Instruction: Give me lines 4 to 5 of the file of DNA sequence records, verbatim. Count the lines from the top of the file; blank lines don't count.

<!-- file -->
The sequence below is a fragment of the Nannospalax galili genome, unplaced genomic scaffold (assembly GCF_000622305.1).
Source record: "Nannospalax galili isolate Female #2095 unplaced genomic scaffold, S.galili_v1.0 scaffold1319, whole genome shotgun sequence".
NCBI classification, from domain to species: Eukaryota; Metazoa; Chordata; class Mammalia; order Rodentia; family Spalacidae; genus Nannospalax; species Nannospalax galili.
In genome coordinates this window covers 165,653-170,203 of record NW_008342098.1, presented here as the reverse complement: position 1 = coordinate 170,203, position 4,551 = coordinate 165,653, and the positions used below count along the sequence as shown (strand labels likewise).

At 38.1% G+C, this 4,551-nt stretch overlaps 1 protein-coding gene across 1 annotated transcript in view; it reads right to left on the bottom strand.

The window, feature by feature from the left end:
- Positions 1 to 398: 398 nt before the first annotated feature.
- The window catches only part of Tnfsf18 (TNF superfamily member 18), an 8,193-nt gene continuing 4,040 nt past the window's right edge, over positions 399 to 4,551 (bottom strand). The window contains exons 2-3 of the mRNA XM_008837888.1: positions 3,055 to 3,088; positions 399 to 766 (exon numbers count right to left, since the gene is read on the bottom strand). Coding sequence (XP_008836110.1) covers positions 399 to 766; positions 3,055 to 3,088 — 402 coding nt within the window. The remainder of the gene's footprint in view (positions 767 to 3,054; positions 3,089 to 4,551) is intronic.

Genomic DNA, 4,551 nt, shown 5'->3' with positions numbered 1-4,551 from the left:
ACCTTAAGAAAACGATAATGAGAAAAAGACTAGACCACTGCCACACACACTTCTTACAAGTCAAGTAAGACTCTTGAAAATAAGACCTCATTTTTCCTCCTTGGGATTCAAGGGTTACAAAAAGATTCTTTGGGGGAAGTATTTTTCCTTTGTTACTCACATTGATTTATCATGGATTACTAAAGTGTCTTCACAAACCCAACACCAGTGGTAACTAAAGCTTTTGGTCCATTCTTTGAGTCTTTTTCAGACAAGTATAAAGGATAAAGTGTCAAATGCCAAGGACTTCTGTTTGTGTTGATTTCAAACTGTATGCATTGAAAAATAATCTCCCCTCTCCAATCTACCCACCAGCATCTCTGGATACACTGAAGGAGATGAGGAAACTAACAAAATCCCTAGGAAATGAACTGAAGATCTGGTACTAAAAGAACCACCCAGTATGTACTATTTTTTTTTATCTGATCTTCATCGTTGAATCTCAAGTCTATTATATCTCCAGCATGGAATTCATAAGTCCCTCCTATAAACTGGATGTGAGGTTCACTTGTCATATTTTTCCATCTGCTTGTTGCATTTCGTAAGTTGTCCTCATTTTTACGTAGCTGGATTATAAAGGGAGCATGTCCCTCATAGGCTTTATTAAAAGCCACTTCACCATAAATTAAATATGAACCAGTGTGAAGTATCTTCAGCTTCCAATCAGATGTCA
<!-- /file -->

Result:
In genome coordinates this window covers 165,653-170,203 of record NW_008342098.1, presented here as the reverse complement: position 1 = coordinate 170,203, position 4,551 = coordinate 165,653, and the positions used below count along the sequence as shown (strand labels likewise).

At 38.1% G+C, this 4,551-nt stretch overlaps 1 protein-coding gene across 1 annotated transcript in view; it reads right to left on the bottom strand.